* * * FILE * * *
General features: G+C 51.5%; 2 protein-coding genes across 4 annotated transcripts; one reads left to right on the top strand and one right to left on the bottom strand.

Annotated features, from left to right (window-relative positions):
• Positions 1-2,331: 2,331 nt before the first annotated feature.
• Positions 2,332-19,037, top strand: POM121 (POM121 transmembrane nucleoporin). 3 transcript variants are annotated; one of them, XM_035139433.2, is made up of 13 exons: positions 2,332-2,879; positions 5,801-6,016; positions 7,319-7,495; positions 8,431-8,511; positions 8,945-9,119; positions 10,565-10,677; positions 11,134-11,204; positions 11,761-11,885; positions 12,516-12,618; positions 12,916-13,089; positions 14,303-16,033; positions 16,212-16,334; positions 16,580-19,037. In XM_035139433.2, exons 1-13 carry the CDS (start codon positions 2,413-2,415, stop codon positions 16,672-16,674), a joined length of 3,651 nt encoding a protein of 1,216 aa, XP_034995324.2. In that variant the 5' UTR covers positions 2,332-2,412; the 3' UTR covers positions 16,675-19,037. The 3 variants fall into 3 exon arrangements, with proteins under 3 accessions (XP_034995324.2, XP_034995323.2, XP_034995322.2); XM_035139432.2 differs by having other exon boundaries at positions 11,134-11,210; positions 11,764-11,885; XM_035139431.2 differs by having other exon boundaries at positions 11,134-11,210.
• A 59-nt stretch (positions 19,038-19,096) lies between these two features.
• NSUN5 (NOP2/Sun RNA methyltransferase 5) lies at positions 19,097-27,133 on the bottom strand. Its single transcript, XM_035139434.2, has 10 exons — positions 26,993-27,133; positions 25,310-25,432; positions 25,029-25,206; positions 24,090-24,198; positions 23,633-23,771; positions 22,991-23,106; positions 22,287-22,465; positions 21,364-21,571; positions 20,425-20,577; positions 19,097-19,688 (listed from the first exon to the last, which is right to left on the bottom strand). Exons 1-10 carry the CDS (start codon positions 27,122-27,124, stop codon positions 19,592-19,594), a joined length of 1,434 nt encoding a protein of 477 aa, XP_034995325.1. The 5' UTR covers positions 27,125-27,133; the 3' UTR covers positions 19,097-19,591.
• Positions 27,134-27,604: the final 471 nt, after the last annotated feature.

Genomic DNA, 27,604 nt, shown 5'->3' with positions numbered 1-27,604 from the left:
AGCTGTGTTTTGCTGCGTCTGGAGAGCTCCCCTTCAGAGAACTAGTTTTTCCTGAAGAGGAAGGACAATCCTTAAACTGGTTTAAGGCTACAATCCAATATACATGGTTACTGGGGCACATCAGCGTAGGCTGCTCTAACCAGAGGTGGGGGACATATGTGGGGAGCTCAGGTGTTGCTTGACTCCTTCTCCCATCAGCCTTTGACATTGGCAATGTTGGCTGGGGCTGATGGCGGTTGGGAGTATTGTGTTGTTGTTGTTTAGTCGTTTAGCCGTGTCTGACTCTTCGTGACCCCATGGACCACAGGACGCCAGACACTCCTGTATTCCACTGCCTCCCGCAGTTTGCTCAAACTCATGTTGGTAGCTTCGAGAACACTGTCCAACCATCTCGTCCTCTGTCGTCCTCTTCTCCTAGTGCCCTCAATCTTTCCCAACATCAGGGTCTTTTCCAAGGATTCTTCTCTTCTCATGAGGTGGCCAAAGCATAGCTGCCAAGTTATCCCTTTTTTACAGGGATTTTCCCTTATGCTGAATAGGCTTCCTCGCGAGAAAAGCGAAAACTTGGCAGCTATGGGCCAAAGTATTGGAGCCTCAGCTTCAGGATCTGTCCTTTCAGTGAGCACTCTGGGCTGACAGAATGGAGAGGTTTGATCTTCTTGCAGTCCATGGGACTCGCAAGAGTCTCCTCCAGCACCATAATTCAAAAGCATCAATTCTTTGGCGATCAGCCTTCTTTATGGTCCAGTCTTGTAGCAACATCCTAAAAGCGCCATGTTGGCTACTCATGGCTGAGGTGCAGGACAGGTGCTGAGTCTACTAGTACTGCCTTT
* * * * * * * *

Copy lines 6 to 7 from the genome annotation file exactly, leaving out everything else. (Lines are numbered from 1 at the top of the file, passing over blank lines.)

• NSUN5 (NOP2/Sun RNA methyltransferase 5) lies at positions 19,097-27,133 on the bottom strand. Its single transcript, XM_035139434.2, has 10 exons — positions 26,993-27,133; positions 25,310-25,432; positions 25,029-25,206; positions 24,090-24,198; positions 23,633-23,771; positions 22,991-23,106; positions 22,287-22,465; positions 21,364-21,571; positions 20,425-20,577; positions 19,097-19,688 (listed from the first exon to the last, which is right to left on the bottom strand). Exons 1-10 carry the CDS (start codon positions 27,122-27,124, stop codon positions 19,592-19,594), a joined length of 1,434 nt encoding a protein of 477 aa, XP_034995325.1. The 5' UTR covers positions 27,125-27,133; the 3' UTR covers positions 19,097-19,591.
• Positions 27,134-27,604: the final 471 nt, after the last annotated feature.